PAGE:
Objectives By the end lecture we will be able 1.To know what is normal liver and Spleen. 2. To know about various causes of hepatosplenomegaly. 3.How to do the clinical examination of the patients. 4. How will we do the workup of the patients.
Case-1 A previously well 25 year-old Man presented to the emergency department with 2 weeks history of jaundice which was associated with right upper quadrant pain, nausea and lethargy.
4 A 51-year-old man presents to your outpatient clinic with H/O pain right Hypochondrium. Physical exam reveals liver palpable 5 cm below the right costal margin which was tender and smooth. There is ankle edema.
Case-5 A man of 45 consults his general practitioner (GP) with a 6-month history of reduced appetite with dragging pain in right hypochondrium. On Examination He has nine spider naive on his upper trunk with gynacomasia. There is pitting edema of his ankles. There is hepato-splenomegaly.
Definition Hepatomegaly is swelling of the liver beyond its normal size. If both the liver and spleen are enlarged, it is called hepatosplenomegaly.
Liver span It is vertical distance between uppermost and lower most points of liver dullness-in Rt mid clavicular line- Normal-12-15 cm
The spleen is a functionally diverse organ with active roles in immunosurveillance and hematopoiesis. It lies within the left upper quadrant of the peritoneal cavity and abuts ribs 9-12, the stomach, the left kidney, the splenic flexure of the colon, and the tail of the pancreas. A normal spleen weighs 150 g and is approximately 11 cm in craniocaudal length Poulin et al defined splenomegaly as moderate if the largest dimension is 11-20 cm, and severe if the largest dimension is greater than 20 cm.
Questions What are the causes? How would you investigate? How would you manage?
The doctor will examine you and ask questions such as: Did you notice a fullness or lump in the abdomen? What other symptoms do you have? Is there any abdominal pain?abdominal pain Is there any yellowing of the skin (jaundice)?jaundice Is there any vomiting? Is there any unusual-colored or pale-colored stools?pale-colored stools Have you had any fever? What medications are you taking? How much alcohol do you drink?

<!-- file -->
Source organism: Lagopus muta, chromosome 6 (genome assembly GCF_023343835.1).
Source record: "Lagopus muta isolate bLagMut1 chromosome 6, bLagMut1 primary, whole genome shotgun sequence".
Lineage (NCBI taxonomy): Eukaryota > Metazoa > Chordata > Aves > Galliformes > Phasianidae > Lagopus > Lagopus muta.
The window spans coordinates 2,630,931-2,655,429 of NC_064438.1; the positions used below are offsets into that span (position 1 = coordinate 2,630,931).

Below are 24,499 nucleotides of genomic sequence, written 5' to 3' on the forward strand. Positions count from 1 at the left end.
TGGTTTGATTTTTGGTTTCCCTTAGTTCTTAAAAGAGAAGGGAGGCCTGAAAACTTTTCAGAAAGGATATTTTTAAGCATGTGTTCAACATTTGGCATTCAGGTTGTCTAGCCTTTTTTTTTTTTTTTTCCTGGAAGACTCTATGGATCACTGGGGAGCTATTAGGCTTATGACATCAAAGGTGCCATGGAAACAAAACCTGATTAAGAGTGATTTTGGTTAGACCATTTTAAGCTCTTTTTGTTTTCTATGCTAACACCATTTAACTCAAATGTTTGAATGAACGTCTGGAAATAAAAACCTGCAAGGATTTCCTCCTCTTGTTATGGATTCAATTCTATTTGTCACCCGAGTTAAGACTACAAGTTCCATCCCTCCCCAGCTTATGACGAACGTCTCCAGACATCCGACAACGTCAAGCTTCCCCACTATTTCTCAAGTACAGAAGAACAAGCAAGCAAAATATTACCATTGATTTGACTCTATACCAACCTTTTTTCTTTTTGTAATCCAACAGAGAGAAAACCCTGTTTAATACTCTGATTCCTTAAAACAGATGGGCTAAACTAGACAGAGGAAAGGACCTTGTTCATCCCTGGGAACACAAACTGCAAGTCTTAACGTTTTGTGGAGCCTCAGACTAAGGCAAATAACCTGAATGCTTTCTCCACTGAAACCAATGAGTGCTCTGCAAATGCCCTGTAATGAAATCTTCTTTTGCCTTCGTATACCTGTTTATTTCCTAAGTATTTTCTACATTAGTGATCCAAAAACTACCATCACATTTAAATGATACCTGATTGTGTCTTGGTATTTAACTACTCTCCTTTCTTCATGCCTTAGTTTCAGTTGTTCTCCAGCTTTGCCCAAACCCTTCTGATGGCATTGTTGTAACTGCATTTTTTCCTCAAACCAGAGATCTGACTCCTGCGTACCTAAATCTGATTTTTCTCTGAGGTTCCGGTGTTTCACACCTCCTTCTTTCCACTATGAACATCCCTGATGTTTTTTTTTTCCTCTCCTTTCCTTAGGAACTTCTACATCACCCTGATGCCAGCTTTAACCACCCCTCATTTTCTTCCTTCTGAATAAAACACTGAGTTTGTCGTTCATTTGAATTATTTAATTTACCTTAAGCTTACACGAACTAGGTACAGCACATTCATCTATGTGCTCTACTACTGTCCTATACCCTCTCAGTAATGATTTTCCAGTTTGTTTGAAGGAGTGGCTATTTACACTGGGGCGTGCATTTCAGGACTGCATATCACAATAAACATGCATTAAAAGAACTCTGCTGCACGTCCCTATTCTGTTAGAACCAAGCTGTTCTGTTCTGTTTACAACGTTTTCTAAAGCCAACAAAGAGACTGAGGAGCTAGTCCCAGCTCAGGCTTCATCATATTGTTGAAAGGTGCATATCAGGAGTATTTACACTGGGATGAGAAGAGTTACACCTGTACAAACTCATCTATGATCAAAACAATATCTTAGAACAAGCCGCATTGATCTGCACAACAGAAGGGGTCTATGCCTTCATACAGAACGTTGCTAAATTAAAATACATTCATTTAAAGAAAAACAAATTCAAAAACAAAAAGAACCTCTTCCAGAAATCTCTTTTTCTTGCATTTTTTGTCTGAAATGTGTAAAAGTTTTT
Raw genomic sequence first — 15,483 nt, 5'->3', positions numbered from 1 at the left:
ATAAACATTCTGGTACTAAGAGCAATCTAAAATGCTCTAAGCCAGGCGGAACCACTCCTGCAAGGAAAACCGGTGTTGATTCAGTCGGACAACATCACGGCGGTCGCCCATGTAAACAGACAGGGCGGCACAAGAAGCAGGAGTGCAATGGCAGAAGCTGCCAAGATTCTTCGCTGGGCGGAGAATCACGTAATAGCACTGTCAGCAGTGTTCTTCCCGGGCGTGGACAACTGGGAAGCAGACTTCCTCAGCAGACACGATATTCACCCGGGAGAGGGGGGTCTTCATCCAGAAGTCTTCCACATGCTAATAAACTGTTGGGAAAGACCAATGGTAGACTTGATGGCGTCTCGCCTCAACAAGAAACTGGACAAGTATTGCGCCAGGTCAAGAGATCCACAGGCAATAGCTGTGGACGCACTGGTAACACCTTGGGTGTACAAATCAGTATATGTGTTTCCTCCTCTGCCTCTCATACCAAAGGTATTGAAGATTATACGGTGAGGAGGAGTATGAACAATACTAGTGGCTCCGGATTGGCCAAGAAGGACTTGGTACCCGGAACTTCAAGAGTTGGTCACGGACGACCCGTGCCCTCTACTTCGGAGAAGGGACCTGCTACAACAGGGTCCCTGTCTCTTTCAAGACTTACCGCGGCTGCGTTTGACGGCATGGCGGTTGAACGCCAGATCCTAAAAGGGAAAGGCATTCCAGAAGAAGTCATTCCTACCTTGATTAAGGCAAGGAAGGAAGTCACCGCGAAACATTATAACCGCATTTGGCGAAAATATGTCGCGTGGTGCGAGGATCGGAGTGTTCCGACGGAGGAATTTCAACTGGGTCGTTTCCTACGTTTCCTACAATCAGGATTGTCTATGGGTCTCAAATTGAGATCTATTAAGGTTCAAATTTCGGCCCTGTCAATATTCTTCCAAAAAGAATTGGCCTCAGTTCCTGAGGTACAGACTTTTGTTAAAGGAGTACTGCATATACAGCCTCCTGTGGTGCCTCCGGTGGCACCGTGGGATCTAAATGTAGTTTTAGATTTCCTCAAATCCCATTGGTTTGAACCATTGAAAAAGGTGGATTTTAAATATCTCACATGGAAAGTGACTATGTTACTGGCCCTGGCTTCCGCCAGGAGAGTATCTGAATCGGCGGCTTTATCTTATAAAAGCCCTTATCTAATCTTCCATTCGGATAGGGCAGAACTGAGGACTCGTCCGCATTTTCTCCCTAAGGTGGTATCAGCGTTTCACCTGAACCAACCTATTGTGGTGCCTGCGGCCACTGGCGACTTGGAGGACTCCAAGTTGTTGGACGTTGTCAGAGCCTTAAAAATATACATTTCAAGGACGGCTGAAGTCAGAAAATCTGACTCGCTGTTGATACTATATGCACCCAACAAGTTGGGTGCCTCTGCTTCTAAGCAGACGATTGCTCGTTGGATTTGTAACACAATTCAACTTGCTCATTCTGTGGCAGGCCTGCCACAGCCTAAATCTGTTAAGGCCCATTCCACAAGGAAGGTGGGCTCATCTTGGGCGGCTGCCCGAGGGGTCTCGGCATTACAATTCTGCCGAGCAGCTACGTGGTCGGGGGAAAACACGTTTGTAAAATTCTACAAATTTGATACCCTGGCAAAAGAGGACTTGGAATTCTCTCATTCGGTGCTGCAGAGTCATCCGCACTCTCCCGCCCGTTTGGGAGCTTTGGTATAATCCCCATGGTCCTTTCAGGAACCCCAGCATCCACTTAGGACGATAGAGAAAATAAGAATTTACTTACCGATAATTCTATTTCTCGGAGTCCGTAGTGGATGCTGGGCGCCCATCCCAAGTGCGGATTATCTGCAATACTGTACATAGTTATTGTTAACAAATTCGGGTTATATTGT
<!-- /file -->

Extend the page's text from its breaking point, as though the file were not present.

patient has hepatosplenomegaly. (Determine which is the predominantly enlarged organ eg massive liver with small spleen or massively spleen with small liver; determine if there is any Cs liver findings such as pulsatile liver; if both are mildy enlarged then combine the causes) Mildly Enlarged(4cm1-2FB) Acute malaria Chronic haemolytic – Thalassemia, AI, HS, ITP Myeloproliferative, Lymphoproliferative Infections Viral – CMV,EBV SBE, splenic abscesses, leptospirosis, Meliodosis, TB, Typhoid, Brucellosis(farmer) Infiltrative – Amylodosis, Sacoidosis Endocrine – Acromegaly, thyrotoxicosis Collagen vascular – SLE, Felty’s
The liver is enlarged Size, edge, surface, consistency, tender, bruit or pulsatile The spleen is enlarged Size, edge, surface, consistency, tender Kidneys are not enlarged and no associated ascites Peripheral examination CLD stigmata, jaundice, bruises Hepatic encephalopathy Causes Pallor, cachexia, Cx LNs, PRV Toxic, rashes, tonsils Chronic ethanol ingestion CCF SBE, SLE, RA, Hemolytic anaemia
It would be a tremendous loss if palpation and percussion of the liver and spleen were inadequately learned, inappropriately performed and no longer mastered as a basic examination technique for interpretative purposes on account of ultrasound methods.
Workup of patients with Hepato- spenomegaly Initial lab tests: Complete blood count (CBC) with differential, platelet count, and peripheral blood smear in cases of splenomegaly. Urea,creatinine,electrolytes,glucose
Tests to determine the cause of the hepatospleno-megaly Liver function tests, including blood clotting tests Liver function tests Ultrasound of the liver (must be done to confirm the condition if the doctor thinks your liver feels enlarged during a physical exam) CT scan of the abdomen CT scan of the abdomen Other tests for suspected causes
Investigations to consider (based on history and examination) amination) Liver blood tests (“LFT’s”) FBC Prothrombin time Viral serology (hepatitis A,B,C,D,E, CMV, EBV and HIV, Herpes simplex) Amoebic and hydatid serology. Consider toxoplasmosis and schistosomiasis. Autoantibodies including LKM antibodies Immunoglobulins (IgM/IgG) Haematinics (particularly Iron/ferritin) Copper, caeruloplasmin, α 1 Anti trypsin, α Feto-Protein Imaging: Abdominal USS ± Microbubble USS, CT, MRI etc ?admit via A+E (eg severe abdominal pain, jaundice, cachexia, haematemesis etc)
Common presentations/diagnoses NAFLD (mildly ↑ AST and ALP) RUQ pain and stones on USS ( ↑ AST and ALP, sometimes ↑ bilirubin) Possible haemangioma on USS (normal LFT’s) Cystic disease seen on USS (normal LFT’s) Autoimmune hepatitis ( ↑ ALT ± ALP and bilirubin) Jaundice (Haemolytic (pre hepatic), Congenital, Cholestatic (liver parenchymal and CBD obstruction: cholangiocarcinoma and carcinoma of the head of pancreas) Cirrhotic liver found on USS incidentally
Jaundice (a sign not a diagnosis) Haemolytic (pre hepatic) Congenital Cholestatic (liver parenchymal and CBD obstruction)
“Even though you read and learn so much, your learning does not mean that you know; let your eyes be your professors.” (Theophrastus Bombastus von Hohenheim, known as PARACELSUS)